Weekly Sermon Illustration: The Sheep from the Goats
In our blog post every Monday we select a reading from the Revised Common Lectionary for the upcoming Sunday, and pair it with a Frederick”¯Buechner”¯reading on the same topic.
Next Sunday, we will celebrate the Reign of Christ. Here is this week's reading from the gospel of Matthew:
"When the Son of Man comes in his glory, and all the angels with him, then he will sit on the throne of his glory. All the nations will be gathered before him, and he will separate people one from another as a shepherd separates the sheep from the goats, and he will put the sheep at his right hand and the goats at the left. Then the king will say to those at his right hand, 'Come, you that are blessed by my Father, inherit the kingdom prepared for you from the foundation of the world; for I was hungry and you gave me food, I was thirsty and you gave me something to drink, I was a stranger and you welcomed me, I was naked and you gave me clothing, I was sick and you took care of me, I was in prison and you visited me.' Then the righteous will answer him, 'Lord, when was it that we saw you hungry and gave you food, or thirsty and gave you something to drink? And when was it that we saw you a stranger and welcomed you, or naked and gave you clothing? And when was it that we saw you sick or in prison and visited you?' And the king will answer them, 'Truly I tell you, just as you did it to one of the least of these who are members of my family, you did it to me.' Then he will say to those at his left hand, 'You that are accursed, depart from me into the eternal fire prepared for the devil and his angels; for I was hungry and you gave me no food, I was thirsty and you gave me nothing to drink, I was a stranger and you did not welcome me, naked and you did not give me clothing, sick and in prison and you did not visit me.' Then they also will answer, 'Lord, when was it that we saw you hungry or thirsty or a stranger or naked or sick or in prison, and did not take care of you?' Then he will answer them, 'Truly I tell you, just as you did not do it to one of the least of these, you did not do it to me.' And these will go away into eternal punishment, but the righteous into eternal life."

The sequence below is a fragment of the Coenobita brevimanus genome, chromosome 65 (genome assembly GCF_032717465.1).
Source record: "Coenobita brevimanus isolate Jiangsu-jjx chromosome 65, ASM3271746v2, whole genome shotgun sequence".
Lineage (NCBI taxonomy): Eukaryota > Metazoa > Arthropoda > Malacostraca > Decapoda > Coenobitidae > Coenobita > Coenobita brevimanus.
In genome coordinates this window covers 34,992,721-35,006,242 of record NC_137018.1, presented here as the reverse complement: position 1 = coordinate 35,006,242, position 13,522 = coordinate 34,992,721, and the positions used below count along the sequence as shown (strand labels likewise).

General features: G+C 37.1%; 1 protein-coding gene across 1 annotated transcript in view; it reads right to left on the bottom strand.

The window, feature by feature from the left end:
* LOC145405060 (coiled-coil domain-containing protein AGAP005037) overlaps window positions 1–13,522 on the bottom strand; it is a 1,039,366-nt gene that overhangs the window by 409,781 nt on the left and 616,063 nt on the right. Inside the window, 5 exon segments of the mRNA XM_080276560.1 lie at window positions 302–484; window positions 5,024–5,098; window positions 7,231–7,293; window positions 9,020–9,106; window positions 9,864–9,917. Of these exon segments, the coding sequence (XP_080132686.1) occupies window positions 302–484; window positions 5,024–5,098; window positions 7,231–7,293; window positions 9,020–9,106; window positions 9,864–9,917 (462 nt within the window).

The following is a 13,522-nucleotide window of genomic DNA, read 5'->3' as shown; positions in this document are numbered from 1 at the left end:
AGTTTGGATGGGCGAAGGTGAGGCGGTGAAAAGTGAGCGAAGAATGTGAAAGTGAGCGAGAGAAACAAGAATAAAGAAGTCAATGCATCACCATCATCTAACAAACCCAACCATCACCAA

The following excerpt is from Buechner's book, The Faces of Jesus:
In one of the most powerful passages in the Gospels, Jesus while still on earth foretells this scene of the Last Judgment. All the nations of the earth are drawn up before the Son of Man, he says, and the Son of Man will separate them from one another as a shepherd separates the sheep from the goats. It is the principle by which he separates them that split history in two. Placing the souls of the righteous on his right hand, he says to them, "I was hungry and you gave me food, I was thirsty and you gave me drink, I was a stranger and you welcomed me, I was naked and you clothed me, I was sick and you visited me, I was in prison and you came to me," and when the righteous turn to him and ask when they can ever have had the opportunity to do such things for him, he answers them by saying, "As you did it to one of the least of these my brethren, you did it to me." And then the unrighteous, of course. "I was hungry and you gave me no food," he says—thirsty, a stranger, naked and sick and in prison—and to their shuddering question Lord, when? he has a shuddering answer: "As you did it not to one of the least of these, you did it not to me."
Thus for Jesus the only distinction between men that ultimately matters seems to be not whether they are churchgoers or non-churchgoers, communists or capitalists, Catholics or Protestants or Jews, but do they or do they not love - love not in the sense of an emotion so much as in the sense of an act of the will, the loving act of willing another's good even, if need arise, at the expense of their own. "Hell is the suffering of being unable to love," said old Father Zossima or, as John puts it in his first epistle, "He who does not love remains in death." It is no wonder that enthroned in the ivory diptych with his mother on her knees at his side, Jesus throws up his hands in dismay.
As you did it to one of the least of these my brethren, you did it to me. Just as Jesus appeared at his birth as a helpless child that the world was free to care for or destroy, so now he appears in his resurrection as the pauper, the prisoner, the stranger: appears in every form of human need that the world is free to serve or to ignore.